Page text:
Buying into a position after it has already “started to run” is known as chasing and experienced investors refer derisively to those who do it as “chasers.” It is easy to become a chaser in an emotional moment. When a stock is rising in value very quickly, Wall Street watchers all over the world light up social media and those double-digit green percentages are flashing on your trade screen. Traders long in that stock are getting rich fast! You want in on that fast money. You hastily purchase a bunch of shares. Then the price starts to plummet. It goes back to near where it started, and you are down about half what you put in in a few minutes.
Some of us just ignore the sage advice of Mr. Cramer and other trading gurus and learn our lessons the hard way. I’ve chased a stock, buying in a few seconds before it turned around. The situation was made worse by the fact it was a “pump and dump” penny stock, so the percentage gains and losses were staggering. I freely admit I was stupid that day, but at least I am a disciplined kind of stupid and my stake in that role of the roulette wheel was relatively small. It was a powerful lesson that I will never forget: Never chase a stock.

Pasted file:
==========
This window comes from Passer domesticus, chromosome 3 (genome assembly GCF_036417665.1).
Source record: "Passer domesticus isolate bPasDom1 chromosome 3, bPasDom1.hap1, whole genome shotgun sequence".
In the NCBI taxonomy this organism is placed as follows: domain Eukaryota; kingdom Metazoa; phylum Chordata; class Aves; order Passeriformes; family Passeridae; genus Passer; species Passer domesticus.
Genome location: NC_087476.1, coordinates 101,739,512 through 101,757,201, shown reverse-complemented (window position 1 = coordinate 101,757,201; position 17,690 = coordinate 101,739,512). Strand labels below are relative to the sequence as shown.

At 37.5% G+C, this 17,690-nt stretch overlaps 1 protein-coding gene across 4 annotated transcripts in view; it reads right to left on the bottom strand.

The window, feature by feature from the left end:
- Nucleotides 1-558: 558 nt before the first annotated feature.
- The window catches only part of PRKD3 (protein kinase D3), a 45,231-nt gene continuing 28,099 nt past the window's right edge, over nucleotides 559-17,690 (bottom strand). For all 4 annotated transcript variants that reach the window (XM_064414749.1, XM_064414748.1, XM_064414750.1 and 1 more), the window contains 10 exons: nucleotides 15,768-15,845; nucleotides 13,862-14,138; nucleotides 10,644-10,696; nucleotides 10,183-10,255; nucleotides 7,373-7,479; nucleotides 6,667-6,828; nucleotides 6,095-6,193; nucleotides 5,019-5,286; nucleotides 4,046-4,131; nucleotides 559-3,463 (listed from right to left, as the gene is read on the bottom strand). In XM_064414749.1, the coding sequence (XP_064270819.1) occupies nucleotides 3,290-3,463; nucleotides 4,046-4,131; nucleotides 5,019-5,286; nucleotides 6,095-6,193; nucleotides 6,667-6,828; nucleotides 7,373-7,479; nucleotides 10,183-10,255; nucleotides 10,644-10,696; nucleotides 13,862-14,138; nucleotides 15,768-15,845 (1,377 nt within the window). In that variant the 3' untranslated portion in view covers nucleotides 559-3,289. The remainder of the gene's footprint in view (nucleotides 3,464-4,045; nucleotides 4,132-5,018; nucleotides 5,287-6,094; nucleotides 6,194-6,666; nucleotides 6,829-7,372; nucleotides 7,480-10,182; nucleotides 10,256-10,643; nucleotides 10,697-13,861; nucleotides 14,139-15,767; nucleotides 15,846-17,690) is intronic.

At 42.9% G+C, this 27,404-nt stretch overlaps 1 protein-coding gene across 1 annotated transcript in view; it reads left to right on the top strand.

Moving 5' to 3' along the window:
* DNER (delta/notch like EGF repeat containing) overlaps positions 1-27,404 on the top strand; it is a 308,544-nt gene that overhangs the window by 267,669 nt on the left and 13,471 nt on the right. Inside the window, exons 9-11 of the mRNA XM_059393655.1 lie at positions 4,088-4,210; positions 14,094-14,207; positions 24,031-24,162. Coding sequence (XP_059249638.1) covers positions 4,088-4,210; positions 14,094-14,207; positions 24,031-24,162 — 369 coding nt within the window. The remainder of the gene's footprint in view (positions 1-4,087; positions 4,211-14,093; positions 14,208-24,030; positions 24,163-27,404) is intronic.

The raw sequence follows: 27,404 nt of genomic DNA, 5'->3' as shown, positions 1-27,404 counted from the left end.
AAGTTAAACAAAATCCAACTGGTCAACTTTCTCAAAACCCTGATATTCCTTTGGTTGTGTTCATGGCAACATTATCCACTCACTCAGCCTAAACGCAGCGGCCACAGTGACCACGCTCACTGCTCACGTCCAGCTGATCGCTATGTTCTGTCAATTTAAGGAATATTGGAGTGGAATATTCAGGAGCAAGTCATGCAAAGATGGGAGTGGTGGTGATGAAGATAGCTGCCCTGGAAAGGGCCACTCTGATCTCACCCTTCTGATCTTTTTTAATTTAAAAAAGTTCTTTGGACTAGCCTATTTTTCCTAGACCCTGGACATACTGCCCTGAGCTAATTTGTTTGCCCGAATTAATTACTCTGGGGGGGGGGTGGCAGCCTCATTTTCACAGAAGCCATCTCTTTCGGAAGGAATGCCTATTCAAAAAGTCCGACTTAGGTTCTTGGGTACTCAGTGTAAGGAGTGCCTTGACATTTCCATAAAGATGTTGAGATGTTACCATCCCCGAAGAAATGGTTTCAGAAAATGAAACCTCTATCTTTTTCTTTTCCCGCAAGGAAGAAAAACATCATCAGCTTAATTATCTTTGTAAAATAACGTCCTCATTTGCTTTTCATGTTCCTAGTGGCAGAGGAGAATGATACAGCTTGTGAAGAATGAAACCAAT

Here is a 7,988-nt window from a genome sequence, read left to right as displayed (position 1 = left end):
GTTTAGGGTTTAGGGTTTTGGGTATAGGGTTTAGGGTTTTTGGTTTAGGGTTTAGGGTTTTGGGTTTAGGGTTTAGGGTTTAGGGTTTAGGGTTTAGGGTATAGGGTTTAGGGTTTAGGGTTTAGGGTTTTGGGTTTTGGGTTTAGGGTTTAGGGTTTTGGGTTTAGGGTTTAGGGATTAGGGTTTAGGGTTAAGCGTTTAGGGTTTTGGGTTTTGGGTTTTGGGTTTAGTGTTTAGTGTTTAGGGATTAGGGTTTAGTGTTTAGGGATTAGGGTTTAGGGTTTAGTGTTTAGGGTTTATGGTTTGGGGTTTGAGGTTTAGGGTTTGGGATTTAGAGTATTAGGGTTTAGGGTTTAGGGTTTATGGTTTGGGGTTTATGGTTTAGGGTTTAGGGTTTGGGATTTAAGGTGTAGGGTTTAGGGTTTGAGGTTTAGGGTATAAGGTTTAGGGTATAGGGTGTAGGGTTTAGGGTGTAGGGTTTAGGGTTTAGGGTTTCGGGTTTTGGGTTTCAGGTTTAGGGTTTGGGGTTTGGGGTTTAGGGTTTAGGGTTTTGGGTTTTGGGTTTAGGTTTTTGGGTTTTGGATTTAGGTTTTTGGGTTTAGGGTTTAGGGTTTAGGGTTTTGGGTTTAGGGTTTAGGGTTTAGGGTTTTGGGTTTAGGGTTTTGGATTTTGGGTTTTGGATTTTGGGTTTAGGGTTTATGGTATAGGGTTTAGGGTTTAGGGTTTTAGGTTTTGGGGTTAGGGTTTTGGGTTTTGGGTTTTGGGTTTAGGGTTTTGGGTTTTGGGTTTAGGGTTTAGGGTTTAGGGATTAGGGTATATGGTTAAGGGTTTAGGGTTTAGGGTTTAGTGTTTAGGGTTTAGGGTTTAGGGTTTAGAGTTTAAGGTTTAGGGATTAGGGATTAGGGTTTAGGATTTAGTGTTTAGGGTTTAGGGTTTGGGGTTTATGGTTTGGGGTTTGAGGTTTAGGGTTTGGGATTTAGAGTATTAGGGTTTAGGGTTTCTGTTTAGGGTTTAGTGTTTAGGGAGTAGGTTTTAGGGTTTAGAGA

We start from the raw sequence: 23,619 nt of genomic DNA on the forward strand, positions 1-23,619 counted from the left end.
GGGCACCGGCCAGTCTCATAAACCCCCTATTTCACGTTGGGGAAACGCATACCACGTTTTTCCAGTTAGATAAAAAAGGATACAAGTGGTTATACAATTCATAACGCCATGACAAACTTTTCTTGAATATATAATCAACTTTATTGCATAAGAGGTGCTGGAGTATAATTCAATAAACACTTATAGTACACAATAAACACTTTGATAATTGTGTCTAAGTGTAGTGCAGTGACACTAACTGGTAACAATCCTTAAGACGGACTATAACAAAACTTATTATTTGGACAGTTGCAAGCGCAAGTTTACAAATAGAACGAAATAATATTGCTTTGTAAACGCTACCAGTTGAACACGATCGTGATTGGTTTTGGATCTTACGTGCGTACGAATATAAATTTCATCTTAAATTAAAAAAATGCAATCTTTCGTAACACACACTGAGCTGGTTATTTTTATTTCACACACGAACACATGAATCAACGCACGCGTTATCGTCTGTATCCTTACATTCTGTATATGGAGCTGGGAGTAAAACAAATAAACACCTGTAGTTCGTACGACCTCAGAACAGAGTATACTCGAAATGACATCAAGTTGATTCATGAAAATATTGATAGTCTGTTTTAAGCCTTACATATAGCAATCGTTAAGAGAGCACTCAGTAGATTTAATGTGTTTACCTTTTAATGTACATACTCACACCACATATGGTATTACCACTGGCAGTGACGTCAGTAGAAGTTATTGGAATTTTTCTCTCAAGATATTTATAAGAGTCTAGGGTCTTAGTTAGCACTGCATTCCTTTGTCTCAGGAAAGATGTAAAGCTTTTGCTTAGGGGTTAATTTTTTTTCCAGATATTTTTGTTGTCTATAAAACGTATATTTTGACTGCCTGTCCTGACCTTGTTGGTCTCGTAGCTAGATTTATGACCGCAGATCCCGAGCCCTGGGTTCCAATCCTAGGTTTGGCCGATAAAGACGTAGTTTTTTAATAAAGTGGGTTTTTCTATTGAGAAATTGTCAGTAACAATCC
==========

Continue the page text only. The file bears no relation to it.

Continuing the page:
A related phenomenon is buying a position all at once. Many investing experts suggest that you buy a position slowly over time. This will also help keep your stake low when you inevitably decide to buy into a stock that has already had a good run and is ready to nosedive.